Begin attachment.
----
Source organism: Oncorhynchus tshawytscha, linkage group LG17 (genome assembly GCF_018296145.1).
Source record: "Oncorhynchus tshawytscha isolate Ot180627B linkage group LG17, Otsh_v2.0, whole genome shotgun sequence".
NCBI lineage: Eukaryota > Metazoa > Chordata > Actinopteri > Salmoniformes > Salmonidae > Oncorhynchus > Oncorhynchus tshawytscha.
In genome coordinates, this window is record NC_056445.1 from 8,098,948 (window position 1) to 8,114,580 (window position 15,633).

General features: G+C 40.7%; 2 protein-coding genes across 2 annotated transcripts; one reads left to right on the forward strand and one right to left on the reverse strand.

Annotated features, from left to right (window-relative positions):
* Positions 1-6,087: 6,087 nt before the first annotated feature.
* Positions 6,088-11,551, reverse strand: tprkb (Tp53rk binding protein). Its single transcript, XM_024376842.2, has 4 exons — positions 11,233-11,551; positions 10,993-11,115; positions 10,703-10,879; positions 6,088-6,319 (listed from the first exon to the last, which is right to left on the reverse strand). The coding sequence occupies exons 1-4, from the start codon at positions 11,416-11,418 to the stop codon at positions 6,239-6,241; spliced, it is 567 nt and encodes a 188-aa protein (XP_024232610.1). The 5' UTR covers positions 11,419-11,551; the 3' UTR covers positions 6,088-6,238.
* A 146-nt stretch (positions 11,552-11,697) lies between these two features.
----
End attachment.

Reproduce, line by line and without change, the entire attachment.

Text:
Source organism: Oncorhynchus tshawytscha, linkage group LG17 (genome assembly GCF_018296145.1).
Source record: "Oncorhynchus tshawytscha isolate Ot180627B linkage group LG17, Otsh_v2.0, whole genome shotgun sequence".
NCBI lineage: Eukaryota > Metazoa > Chordata > Actinopteri > Salmoniformes > Salmonidae > Oncorhynchus > Oncorhynchus tshawytscha.
In genome coordinates, this window is record NC_056445.1 from 8,098,948 (window position 1) to 8,114,580 (window position 15,633).

General features: G+C 40.7%; 2 protein-coding genes across 2 annotated transcripts; one reads left to right on the forward strand and one right to left on the reverse strand.

Annotated features, from left to right (window-relative positions):
* Positions 1-6,087: 6,087 nt before the first annotated feature.
* Positions 6,088-11,551, reverse strand: tprkb (Tp53rk binding protein). Its single transcript, XM_024376842.2, has 4 exons — positions 11,233-11,551; positions 10,993-11,115; positions 10,703-10,879; positions 6,088-6,319 (listed from the first exon to the last, which is right to left on the reverse strand). The coding sequence occupies exons 1-4, from the start codon at positions 11,416-11,418 to the stop codon at positions 6,239-6,241; spliced, it is 567 nt and encodes a 188-aa protein (XP_024232610.1). The 5' UTR covers positions 11,419-11,551; the 3' UTR covers positions 6,088-6,238.
* A 146-nt stretch (positions 11,552-11,697) lies between these two features.